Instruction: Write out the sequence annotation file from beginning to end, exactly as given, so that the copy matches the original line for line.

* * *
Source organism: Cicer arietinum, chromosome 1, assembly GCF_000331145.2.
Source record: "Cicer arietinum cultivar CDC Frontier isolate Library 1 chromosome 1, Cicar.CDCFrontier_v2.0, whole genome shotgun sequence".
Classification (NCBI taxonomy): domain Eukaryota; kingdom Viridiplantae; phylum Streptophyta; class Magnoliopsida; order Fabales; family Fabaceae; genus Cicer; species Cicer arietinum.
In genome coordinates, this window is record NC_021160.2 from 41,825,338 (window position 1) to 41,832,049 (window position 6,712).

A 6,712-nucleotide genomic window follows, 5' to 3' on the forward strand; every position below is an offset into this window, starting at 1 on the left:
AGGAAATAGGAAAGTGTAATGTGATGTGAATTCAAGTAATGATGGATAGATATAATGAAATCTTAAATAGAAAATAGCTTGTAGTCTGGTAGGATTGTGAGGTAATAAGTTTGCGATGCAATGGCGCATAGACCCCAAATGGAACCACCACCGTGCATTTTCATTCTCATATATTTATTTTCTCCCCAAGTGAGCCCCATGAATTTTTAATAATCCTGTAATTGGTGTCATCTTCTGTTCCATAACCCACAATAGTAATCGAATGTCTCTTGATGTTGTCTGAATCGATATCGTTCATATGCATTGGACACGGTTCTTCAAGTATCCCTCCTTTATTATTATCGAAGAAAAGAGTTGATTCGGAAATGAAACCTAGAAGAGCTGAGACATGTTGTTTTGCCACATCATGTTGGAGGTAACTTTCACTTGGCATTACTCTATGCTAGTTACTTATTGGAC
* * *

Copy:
Source organism: Cicer arietinum, chromosome 1, assembly GCF_000331145.2.
Source record: "Cicer arietinum cultivar CDC Frontier isolate Library 1 chromosome 1, Cicar.CDCFrontier_v2.0, whole genome shotgun sequence".
Classification (NCBI taxonomy): domain Eukaryota; kingdom Viridiplantae; phylum Streptophyta; class Magnoliopsida; order Fabales; family Fabaceae; genus Cicer; species Cicer arietinum.
In genome coordinates, this window is record NC_021160.2 from 41,825,338 (window position 1) to 41,832,049 (window position 6,712).

A 6,712-nucleotide genomic window follows, 5' to 3' on the forward strand; every position below is an offset into this window, starting at 1 on the left:
AGGAAATAGGAAAGTGTAATGTGATGTGAATTCAAGTAATGATGGATAGATATAATGAAATCTTAAATAGAAAATAGCTTGTAGTCTGGTAGGATTGTGAGGTAATAAGTTTGCGATGCAATGGCGCATAGACCCCAAATGGAACCACCACCGTGCATTTTCATTCTCATATATTTATTTTCTCCCCAAGTGAGCCCCATGAATTTTTAATAATCCTGTAATTGGTGTCATCTTCTGTTCCATAACCCACAATAGTAATCGAATGTCTCTTGATGTTGTCTGAATCGATATCGTTCATATGCATTGGACACGGTTCTTCAAGTATCCCTCCTTTATTATTATCGAAGAAAAGAGTTGATTCGGAAATGAAACCTAGAAGAGCTGAGACATGTTGTTTTGCCACATCATGTTGGAGGTAACTTTCACTTGGCATTACTCTATGCTAGTTACTTATTGGAC